Korean Peninsula

In 1951, the volunteer army surrounded and attacked the US army's elite 1st and 7th infantry divisions. As it was barely one year since the CCP established the PRC, it did not yet have its own defence weapons industry. The troops were using mainly Soviet-made weapons, arms left behind by the Japanese, and US weapons seized from the KMT army. The volunteers in the photo are using Czech-made ZB-26 light machine guns, which were relatively rare among the volunteers due to the lack of matching bullets.

[Photo story] The Korean War: The first large-scale war between China and the US

China and the US fought their first major war against each other during the Korean War. China's ill-equipped volunteer troops suffered huge losses, sacrificing eight lives for every one lost on the US side. Nonetheless, China showed great determination and resilience during the war. Historical photo collector Hsu Chung-mao delves deep into the images and facts of the Korean War, and reflects on how it has shaped modern international geopolitics.
People walk past a giant screen showing a news footage of Chinese President Xi Jinping wearing a face mask, at a shopping area in Beijing, 31 July 2020. (Tingshu Wang/REUTERS)

Xi Jinping's possible visit to South Korea sparks speculations

Chinese President Xi Jinping's visit to Japan in March was postponed, but next on his list of possible destinations for an official visit might be South Korea. Following Foreign Minister Wang Yi's visit in December 2019, Politburo member Yang Jiechi visited South Korea in late August, possibly paving the way for a visit by Xi. What does that mean for China's relations with South Korea and with Japan as tensions between China and the US continue to escalate?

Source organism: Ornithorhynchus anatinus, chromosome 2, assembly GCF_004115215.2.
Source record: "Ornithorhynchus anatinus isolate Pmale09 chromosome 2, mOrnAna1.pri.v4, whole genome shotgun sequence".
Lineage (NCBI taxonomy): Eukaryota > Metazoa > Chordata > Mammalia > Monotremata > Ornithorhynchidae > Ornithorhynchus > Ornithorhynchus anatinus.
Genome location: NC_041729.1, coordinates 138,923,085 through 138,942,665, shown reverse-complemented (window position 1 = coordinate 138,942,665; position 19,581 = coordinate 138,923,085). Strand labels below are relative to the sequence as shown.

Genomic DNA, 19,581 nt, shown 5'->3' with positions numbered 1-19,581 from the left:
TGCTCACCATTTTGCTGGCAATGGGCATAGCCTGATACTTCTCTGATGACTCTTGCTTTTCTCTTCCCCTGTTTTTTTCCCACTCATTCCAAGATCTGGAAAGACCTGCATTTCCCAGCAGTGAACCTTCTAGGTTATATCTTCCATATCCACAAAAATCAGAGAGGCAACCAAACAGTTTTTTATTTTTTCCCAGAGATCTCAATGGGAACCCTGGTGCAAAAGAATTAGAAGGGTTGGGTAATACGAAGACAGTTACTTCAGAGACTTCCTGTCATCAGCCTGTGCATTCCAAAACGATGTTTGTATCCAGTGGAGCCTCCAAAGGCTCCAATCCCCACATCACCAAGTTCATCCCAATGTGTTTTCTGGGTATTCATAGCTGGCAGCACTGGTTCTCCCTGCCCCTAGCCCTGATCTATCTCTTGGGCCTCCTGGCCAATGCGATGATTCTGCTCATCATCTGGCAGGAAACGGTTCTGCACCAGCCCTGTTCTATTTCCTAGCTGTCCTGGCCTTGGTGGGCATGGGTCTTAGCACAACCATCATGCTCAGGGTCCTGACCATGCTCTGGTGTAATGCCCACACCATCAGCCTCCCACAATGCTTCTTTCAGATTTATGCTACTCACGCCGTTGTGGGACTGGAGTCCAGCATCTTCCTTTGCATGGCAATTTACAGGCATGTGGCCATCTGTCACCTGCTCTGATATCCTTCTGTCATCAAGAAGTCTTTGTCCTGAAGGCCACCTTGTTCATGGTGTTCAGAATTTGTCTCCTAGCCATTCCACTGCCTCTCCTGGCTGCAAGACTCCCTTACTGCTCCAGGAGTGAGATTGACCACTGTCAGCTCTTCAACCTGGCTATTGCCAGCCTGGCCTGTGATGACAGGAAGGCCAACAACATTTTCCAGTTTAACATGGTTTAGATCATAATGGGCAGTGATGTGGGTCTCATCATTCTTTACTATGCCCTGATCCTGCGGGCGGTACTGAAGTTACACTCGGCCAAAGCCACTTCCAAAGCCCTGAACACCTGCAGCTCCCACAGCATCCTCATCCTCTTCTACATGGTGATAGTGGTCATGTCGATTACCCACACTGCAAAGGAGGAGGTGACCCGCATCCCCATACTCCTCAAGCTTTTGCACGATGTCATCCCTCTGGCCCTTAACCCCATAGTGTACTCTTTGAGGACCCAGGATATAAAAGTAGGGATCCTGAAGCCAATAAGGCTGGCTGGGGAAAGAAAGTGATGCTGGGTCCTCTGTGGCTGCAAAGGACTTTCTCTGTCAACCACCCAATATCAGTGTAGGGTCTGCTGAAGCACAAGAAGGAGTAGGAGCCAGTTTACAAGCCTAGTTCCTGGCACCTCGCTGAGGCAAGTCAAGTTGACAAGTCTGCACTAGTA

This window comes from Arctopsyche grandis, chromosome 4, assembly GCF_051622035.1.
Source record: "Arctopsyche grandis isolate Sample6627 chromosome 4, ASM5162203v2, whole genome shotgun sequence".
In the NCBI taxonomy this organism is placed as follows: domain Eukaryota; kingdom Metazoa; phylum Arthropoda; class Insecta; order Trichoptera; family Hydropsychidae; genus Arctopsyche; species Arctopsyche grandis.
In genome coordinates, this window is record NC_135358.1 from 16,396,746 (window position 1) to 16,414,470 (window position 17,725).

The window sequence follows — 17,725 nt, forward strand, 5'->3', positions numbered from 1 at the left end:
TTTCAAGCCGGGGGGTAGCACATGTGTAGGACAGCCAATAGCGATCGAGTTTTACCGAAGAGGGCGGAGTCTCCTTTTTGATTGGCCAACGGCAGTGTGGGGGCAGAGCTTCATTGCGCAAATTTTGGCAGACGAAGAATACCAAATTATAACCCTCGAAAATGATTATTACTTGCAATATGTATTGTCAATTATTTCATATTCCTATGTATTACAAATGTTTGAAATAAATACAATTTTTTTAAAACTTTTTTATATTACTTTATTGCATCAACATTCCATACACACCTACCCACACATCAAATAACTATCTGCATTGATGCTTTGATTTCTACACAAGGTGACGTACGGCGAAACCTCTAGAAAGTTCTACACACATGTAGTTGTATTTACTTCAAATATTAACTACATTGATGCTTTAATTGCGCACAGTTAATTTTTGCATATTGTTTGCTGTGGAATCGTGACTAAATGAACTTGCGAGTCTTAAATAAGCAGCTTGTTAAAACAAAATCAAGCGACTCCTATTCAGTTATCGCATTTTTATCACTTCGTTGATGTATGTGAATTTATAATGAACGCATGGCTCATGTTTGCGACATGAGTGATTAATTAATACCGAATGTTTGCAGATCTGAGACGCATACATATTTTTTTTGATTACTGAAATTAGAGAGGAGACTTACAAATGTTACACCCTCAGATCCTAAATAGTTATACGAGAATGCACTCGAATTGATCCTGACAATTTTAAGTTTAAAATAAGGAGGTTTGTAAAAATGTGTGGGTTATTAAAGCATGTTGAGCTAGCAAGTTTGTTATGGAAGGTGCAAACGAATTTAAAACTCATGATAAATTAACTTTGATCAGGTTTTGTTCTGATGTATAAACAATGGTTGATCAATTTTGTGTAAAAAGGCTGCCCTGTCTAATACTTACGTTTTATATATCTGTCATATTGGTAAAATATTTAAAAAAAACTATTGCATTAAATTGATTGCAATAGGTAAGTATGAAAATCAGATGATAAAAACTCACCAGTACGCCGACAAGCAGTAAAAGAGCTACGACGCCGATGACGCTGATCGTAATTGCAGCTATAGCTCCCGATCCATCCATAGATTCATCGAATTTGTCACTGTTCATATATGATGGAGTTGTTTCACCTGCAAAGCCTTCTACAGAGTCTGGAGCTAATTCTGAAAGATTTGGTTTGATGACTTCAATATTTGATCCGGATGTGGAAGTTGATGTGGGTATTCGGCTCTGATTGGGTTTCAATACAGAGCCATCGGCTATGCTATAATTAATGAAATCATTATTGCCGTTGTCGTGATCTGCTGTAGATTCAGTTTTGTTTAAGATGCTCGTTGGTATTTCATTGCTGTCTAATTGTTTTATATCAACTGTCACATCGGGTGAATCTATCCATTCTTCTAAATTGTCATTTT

Fishermen pull in their fishing nets as the sun rises over the Mekong river in Phnom Penh on 9 June 2020. (Tang Chhin Sothy/AFP)

Major powers react to rising Chinese influence in Mekong

In recent years, the Mekong subregion has seen a renewed engagement of external powers, particularly the US, Japan, and South Korea, mainly due to the China factor. This re-enmeshment signifies an intense power competition in Southeast Asia, in light of China’s increasing economic and political clout. Thai academic Pongphisoot Busbarat cautions that Southeast Asian states need to send a clear signal to external powers that increasing cooperation with them does not equate to choosing sides.
A South Korean soldier stands at a checkpoint on the Tongil bridge, the road leading to North Korea's Kaesong joint industrial complex, in the border city of Paju on 24 June 2020. (Jung Yeon-je/AFP)

When giants fight, even the wisest Southeast Asian leaders are left helpless

Hawaii-based academic Denny Roy notes the growing tension between North and South Korea, as well as US relations with China and the rest of the world, and explores how these might affect the situation in Southeast Asia.
China's Premier Li Keqiang (C) with Japan's Prime Minister Shinzō Abe (R) and South Korean President (L) Moon Jae-in at the 8th trilateral leaders' meeting in Chengdu on 24 December 2019. (Wang Zhao/Pool/AFP)

[Outlook 2020] East Asian security in 2020: New year, old challenges

Political scientist Zhu Zhiqun assesses that the East Asian security outlook for 2020 is not very promising, given that overall security in the region has deteriorated on several fronts over the past year. He gives his take on key hotspots in the region — the Korean Peninsula, the South China Sea, and the Taiwan Strait — and sums up major powers’ priorities in the region.